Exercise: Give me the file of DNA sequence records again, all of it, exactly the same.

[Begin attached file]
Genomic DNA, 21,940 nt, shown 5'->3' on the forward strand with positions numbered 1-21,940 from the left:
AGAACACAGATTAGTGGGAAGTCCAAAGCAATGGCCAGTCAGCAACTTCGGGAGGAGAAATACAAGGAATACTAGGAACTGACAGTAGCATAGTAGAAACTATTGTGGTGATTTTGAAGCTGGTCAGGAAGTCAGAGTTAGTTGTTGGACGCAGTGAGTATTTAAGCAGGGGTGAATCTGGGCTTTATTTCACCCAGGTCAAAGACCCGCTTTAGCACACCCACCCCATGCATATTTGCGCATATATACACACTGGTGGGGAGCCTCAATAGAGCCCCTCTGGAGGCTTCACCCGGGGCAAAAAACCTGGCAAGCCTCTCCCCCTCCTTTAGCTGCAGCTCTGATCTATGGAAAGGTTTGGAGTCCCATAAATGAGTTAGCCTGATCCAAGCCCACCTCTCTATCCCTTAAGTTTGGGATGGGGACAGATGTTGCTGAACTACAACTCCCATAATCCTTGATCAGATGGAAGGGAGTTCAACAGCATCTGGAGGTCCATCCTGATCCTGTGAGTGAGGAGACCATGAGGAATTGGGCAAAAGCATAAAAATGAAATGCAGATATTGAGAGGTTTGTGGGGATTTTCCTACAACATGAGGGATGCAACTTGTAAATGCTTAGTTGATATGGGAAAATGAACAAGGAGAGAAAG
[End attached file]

Genomic DNA, 21,940 nt, shown 5'->3' on the forward strand with positions numbered 1-21,940 from the left:
AGAACACAGATTAGTGGGAAGTCCAAAGCAATGGCCAGTCAGCAACTTCGGGAGGAGAAATACAAGGAATACTAGGAACTGACAGTAGCATAGTAGAAACTATTGTGGTGATTTTGAAGCTGGTCAGGAAGTCAGAGTTAGTTGTTGGACGCAGTGAGTATTTAAGCAGGGGTGAATCTGGGCTTTATTTCACCCAGGTCAAAGACCCGCTTTAGCACACCCACCCCATGCATATTTGCGCATATATACACACTGGTGGGGAGCCTCAATAGAGCCCCTCTGGAGGCTTCACCCGGGGCAAAAAACCTGGCAAGCCTCTCCCCCTCCTTTAGCTGCAGCTCTGATCTATGGAAAGGTTTGGAGTCCCATAAATGAGTTAGCCTGATCCAAGCCCACCTCTCTATCCCTTAAGTTTGGGATGGGGACAGATGTTGCTGAACTACAACTCCCATAATCCTTGATCAGATGGAAGGGAGTTCAACAGCATCTGGAGGTCCATCCTGATCCTGTGAGTGAGGAGACCATGAGGAATTGGGCAAAAGCATAAAAATGAAATGCAGATATTGAGAGGTTTGTGGGGATTTTCCTACAACATGAGGGATGCAACTTGTAAATGCTTAGTTGATATGGGAAAATGAACAAGGAGAGAAAG